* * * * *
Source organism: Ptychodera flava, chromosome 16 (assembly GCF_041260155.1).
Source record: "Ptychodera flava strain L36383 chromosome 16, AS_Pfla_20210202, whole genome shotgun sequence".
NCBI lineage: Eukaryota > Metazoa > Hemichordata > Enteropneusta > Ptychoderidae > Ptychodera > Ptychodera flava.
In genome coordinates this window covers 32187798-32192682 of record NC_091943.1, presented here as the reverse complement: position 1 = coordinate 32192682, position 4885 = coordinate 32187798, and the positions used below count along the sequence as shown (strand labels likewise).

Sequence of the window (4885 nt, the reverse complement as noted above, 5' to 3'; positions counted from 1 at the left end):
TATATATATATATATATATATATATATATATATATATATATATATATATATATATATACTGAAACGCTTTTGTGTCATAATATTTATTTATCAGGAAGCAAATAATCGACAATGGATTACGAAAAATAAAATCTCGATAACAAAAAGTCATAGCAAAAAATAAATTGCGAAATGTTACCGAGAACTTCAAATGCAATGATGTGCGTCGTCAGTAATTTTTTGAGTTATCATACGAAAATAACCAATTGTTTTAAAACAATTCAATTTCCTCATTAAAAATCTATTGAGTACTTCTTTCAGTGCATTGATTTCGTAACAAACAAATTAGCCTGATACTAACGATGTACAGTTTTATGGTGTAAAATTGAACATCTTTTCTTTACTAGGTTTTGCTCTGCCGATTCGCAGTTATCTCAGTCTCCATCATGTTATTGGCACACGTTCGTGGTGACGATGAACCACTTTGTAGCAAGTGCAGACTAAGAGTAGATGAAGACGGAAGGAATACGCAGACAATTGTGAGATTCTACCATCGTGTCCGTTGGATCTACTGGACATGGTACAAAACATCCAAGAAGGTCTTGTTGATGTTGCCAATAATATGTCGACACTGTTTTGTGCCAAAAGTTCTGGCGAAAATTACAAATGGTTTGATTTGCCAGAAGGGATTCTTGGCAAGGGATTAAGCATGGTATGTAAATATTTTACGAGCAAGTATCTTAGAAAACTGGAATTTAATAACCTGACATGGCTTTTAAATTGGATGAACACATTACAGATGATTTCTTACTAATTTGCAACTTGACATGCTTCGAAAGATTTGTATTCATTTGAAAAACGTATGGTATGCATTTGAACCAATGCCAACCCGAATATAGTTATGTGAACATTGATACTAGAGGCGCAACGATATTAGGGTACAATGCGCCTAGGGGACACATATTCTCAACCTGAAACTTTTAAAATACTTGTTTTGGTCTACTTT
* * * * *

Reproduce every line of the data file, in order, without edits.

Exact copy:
Source organism: Ptychodera flava, chromosome 16 (assembly GCF_041260155.1).
Source record: "Ptychodera flava strain L36383 chromosome 16, AS_Pfla_20210202, whole genome shotgun sequence".
NCBI lineage: Eukaryota > Metazoa > Hemichordata > Enteropneusta > Ptychoderidae > Ptychodera > Ptychodera flava.
In genome coordinates this window covers 32187798-32192682 of record NC_091943.1, presented here as the reverse complement: position 1 = coordinate 32192682, position 4885 = coordinate 32187798, and the positions used below count along the sequence as shown (strand labels likewise).

Sequence of the window (4885 nt, the reverse complement as noted above, 5' to 3'; positions counted from 1 at the left end):
TATATATATATATATATATATATATATATATATATATATATATATATATATATATATACTGAAACGCTTTTGTGTCATAATATTTATTTATCAGGAAGCAAATAATCGACAATGGATTACGAAAAATAAAATCTCGATAACAAAAAGTCATAGCAAAAAATAAATTGCGAAATGTTACCGAGAACTTCAAATGCAATGATGTGCGTCGTCAGTAATTTTTTGAGTTATCATACGAAAATAACCAATTGTTTTAAAACAATTCAATTTCCTCATTAAAAATCTATTGAGTACTTCTTTCAGTGCATTGATTTCGTAACAAACAAATTAGCCTGATACTAACGATGTACAGTTTTATGGTGTAAAATTGAACATCTTTTCTTTACTAGGTTTTGCTCTGCCGATTCGCAGTTATCTCAGTCTCCATCATGTTATTGGCACACGTTCGTGGTGACGATGAACCACTTTGTAGCAAGTGCAGACTAAGAGTAGATGAAGACGGAAGGAATACGCAGACAATTGTGAGATTCTACCATCGTGTCCGTTGGATCTACTGGACATGGTACAAAACATCCAAGAAGGTCTTGTTGATGTTGCCAATAATATGTCGACACTGTTTTGTGCCAAAAGTTCTGGCGAAAATTACAAATGGTTTGATTTGCCAGAAGGGATTCTTGGCAAGGGATTAAGCATGGTATGTAAATATTTTACGAGCAAGTATCTTAGAAAACTGGAATTTAATAACCTGACATGGCTTTTAAATTGGATGAACACATTACAGATGATTTCTTACTAATTTGCAACTTGACATGCTTCGAAAGATTTGTATTCATTTGAAAAACGTATGGTATGCATTTGAACCAATGCCAACCCGAATATAGTTATGTGAACATTGATACTAGAGGCGCAACGATATTAGGGTACAATGCGCCTAGGGGACACATATTCTCAACCTGAAACTTTTAAAATACTTGTTTTGGTCTACTTT